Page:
Regional Reviews: Seattle
Gray Matter at Town Hall
Also see David's review of The Spitfire Grill
Richard Gray is a much sung, yet oddly unsung hero of the Seattle musical theatre scene. Best known for his wicked and witty parodies (ala Forbidden Broadway) and special material in the holiday perennial hit Forbidden Xmas, he has also written such smaller scale musicals as The Donk Sisters, LittleRock, The Mom & Pop Show and Time Again in Oz. Selections from these shows and from his intriguing workshop version of Norman Lear's film comedy Cold Turkey comprise the musical bill of fare in Gray Matter, a revue of the songwriter's canon. It is performed by three gifted Seattle actress/singers with Gray himself providing the male vocals and piano accompaniment.
Gray, affectionately known as Rich, kicks off the intermissionless 90-minute show with "Stuck in Your Craw," an engaging ditty which illustrates how his hummable tunes stick with you. As a composer, he is much closer to Herman or Irving Berlin (with perhaps a little Fats Waller thrown in) than say Stephen Sondheim or Jason Robert Brown, while his lyrics lean towards Fred Ebb, with a dash of Craig Carnelia on his ballads. This is to say that the man writes funny and emotional songs with equal dexterity, and as with many of the American musical theatre's finest, writes much of his richest (no pun intended) material for the ladies.
Beth DeVries is a sumptuous soprano with a wide vocal and emotional range. She is gamely comic on a hilarious mock musical number for a version of The Three Sisters ("Moscow Train") and is most impressively showcased on a ravishing ballad called "Beginnings," which she would have introduced in the original production of Time Again in Oz, if it hadn't been cut. She and Gray also team for the tender duet "In Her Eyes," the Forbidden Xmas heart-tugger which reminds us that children should be allowed holiday wonder and fantasies in this cynical age.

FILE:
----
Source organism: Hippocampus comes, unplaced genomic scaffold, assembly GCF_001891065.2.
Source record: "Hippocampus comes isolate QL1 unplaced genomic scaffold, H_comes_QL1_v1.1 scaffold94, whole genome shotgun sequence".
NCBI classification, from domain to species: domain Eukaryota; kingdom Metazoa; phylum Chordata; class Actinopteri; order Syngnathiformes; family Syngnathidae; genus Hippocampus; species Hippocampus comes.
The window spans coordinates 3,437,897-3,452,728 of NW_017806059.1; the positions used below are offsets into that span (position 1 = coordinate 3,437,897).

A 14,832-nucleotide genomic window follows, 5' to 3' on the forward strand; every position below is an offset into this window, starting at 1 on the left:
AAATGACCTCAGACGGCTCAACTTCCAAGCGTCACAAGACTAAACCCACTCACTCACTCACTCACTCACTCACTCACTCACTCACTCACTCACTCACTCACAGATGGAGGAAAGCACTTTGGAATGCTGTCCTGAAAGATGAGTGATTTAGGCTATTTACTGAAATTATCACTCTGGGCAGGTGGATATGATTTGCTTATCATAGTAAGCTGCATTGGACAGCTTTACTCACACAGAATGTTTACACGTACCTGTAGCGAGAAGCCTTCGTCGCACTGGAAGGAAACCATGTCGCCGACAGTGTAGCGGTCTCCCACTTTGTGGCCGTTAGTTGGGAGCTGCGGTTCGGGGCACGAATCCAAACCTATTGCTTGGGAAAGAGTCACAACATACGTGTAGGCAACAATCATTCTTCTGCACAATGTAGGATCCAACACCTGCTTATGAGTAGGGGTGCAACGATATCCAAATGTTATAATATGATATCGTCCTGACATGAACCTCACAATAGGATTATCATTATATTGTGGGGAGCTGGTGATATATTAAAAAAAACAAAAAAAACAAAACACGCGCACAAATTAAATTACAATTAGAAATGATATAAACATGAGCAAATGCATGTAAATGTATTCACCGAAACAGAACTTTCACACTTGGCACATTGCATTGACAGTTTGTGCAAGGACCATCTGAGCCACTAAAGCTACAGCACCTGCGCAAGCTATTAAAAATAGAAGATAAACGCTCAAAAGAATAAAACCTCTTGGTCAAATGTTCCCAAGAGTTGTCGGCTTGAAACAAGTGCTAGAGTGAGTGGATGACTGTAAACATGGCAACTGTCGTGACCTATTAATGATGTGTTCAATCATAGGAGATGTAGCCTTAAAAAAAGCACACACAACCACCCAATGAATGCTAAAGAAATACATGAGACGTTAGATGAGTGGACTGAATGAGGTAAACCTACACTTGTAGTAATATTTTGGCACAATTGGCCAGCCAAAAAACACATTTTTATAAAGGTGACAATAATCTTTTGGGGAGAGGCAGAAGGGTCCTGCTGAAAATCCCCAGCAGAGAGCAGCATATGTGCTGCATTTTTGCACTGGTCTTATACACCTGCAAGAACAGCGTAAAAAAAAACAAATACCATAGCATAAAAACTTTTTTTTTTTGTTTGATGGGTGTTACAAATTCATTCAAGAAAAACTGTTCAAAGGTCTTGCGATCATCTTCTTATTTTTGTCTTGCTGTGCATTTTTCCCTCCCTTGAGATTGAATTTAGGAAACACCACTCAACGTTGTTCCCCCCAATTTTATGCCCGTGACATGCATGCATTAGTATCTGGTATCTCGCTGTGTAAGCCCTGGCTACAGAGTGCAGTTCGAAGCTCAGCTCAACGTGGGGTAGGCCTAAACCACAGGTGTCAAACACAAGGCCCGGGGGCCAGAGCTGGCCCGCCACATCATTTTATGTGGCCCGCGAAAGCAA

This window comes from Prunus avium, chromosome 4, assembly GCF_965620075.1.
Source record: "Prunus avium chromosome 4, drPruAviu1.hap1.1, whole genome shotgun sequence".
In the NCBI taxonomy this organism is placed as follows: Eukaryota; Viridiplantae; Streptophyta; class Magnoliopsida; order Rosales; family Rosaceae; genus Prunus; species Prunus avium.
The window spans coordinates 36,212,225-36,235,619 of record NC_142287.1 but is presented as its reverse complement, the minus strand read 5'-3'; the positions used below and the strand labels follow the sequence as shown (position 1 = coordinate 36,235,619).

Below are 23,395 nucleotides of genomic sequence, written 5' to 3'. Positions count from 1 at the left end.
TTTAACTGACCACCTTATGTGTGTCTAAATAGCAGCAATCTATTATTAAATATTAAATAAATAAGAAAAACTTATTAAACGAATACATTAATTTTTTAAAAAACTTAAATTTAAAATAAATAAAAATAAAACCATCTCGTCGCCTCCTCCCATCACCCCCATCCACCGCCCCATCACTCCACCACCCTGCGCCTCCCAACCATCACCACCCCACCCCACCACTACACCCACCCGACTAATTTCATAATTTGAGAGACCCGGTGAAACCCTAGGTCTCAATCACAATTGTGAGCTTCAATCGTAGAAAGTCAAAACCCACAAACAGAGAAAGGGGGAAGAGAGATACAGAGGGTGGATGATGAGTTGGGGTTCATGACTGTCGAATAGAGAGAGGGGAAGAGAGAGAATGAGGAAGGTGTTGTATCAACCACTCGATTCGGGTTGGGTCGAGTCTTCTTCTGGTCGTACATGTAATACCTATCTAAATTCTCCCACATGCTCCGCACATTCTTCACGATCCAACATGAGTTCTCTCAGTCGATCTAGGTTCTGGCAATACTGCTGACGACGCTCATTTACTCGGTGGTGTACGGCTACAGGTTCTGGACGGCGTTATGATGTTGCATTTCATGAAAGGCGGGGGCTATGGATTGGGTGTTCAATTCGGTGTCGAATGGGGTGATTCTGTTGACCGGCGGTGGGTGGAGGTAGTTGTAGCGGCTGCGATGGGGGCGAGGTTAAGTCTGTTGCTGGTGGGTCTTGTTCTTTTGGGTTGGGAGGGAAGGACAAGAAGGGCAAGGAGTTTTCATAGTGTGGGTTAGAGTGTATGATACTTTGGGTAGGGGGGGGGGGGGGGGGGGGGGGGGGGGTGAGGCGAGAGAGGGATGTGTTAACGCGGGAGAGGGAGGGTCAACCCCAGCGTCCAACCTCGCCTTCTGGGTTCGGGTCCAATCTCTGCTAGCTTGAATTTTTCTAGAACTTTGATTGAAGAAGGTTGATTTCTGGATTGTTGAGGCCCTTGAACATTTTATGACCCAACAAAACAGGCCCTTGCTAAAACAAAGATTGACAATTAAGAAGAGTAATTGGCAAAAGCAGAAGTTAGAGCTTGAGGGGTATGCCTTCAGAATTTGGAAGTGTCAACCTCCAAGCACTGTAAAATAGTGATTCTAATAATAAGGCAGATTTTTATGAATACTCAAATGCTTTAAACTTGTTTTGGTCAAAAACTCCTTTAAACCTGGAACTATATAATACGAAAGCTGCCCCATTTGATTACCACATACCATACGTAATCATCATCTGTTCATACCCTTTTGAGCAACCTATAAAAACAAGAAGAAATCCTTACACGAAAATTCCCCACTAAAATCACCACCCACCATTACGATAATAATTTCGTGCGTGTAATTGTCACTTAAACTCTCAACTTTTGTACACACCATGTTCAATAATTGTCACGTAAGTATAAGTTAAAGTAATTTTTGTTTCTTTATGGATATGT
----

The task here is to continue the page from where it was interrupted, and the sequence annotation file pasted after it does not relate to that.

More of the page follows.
The soulful Cynthia Jones, away from musical theatre roles for awhile, delivers a searing rendition of "Not Every Child," which details a social worker's dismay at the lack of involvement she has in her clients' lives, and reprises a rousing anthem, "Keep The Dream Alive," which she introduced in Little Rock.
Lisa Koch has never introduced a Gray number or had one especially written for her, but this mega-talented lady delivers the outstanding performance of the evening with a subtly spine-tingling rendition of a brilliant new Gray ballad, "Scream," from the in-development Cold Turkey musical. This portrait of a repressed baby boomer era woman reaching an emotional crossroads is quite simply one of the finest musical theatre songs I have heard in the last decade, maybe two, and Koch knocks it out of the ballpark.
Gray himself excels as a performer embracing his wicked parodies, and he and the ladies take hilarious potshots at several Seattle theatres' pandering holiday shows, faded-celebrity star casting, and overdone titles. He admits proudly with tongue in cheek that he has played songwriter for hire and includes endearingly awful excerpts from tunes he penned for a Boeing Employees Credit Union industrial and a Seattle Emmy awards ceremony. But he can also turn on the tenderness, as he does with a charmer called "Good, Better, Best," a tune he wrote as a gift for his father (who sat proudly beaming at his son at the performance I attended).
The show is about the songs, so it is minimally staged, but none the worse for it. Half the fun for me was watching the ladies enjoying each other and Gray when they in the spotlight themselves, and the easy banter among the foursome. The Town Hall cabaret space, newly opened, seemed acoustically friendly with a nice balance between the singers, Gray, and his accomplished bass and percussion players. The mandatory food charge of $25 on top of a $25 show ticket fee may seem a bit high by Seattle standards, especially given the skimpy portions of food offered (subject to change I hear), but I wouldn't let this shortcoming keep you away from Gray Matter. Material and performers like this are feast enough!
Gray Matter continues July 18-20 at Town Hall located at Eighth Avenue and Seneca Street in downtown Seattle. Tickets & info at 206.325.6500 or visit www.ticketwindowonline.com.- David-Edward Hughes